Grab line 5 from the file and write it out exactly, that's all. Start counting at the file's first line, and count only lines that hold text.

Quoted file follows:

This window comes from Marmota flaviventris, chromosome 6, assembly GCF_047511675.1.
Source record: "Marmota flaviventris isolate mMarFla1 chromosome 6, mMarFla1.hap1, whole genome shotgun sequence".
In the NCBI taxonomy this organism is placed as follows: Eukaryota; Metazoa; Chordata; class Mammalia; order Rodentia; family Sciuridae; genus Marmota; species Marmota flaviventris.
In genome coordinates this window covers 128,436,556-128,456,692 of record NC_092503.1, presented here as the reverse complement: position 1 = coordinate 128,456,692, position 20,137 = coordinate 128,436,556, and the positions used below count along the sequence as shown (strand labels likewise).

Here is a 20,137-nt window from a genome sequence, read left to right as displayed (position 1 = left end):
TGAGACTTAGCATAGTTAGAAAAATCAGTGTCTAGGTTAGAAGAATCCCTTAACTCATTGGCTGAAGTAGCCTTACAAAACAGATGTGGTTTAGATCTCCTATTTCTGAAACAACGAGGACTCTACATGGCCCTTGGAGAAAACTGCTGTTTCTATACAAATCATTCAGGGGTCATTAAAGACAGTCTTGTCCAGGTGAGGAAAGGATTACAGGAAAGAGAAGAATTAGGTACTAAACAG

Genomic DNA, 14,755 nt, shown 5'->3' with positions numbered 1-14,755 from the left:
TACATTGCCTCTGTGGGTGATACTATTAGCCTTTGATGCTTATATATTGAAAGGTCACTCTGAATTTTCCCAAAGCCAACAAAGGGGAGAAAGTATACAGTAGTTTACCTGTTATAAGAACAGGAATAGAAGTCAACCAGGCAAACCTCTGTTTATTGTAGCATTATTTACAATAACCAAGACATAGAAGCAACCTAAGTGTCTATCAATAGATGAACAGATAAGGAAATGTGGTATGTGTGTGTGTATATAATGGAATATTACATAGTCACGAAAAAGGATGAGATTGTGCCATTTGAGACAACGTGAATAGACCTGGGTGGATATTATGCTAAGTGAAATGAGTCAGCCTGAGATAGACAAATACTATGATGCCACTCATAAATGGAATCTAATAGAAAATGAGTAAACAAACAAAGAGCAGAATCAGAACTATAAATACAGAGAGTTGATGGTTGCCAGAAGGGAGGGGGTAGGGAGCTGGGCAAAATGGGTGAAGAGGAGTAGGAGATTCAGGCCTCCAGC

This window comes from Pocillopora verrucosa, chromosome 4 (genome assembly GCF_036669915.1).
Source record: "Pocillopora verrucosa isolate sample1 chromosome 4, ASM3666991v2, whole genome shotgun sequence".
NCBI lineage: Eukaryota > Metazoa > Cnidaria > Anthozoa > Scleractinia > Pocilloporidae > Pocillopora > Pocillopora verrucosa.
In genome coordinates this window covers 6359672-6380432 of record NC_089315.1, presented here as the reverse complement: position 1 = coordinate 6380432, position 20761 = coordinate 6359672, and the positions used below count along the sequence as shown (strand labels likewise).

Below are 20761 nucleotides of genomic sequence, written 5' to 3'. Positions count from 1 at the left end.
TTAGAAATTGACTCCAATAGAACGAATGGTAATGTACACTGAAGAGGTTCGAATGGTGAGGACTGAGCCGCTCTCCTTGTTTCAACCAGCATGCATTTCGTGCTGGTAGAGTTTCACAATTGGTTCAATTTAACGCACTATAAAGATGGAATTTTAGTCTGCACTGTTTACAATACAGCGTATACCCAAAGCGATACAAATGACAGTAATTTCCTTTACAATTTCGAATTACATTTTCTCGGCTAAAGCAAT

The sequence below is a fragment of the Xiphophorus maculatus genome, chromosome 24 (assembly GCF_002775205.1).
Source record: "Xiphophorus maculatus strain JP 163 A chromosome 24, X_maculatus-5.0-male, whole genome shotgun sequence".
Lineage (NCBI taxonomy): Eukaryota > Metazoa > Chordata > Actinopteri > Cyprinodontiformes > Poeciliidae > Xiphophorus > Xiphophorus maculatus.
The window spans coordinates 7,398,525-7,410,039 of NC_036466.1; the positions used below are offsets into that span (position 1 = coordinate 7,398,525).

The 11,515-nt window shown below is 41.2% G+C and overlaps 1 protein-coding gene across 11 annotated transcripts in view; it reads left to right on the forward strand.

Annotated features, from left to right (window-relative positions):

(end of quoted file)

Here is a 20,137-nt window from a genome sequence, read left to right as displayed (position 1 = left end):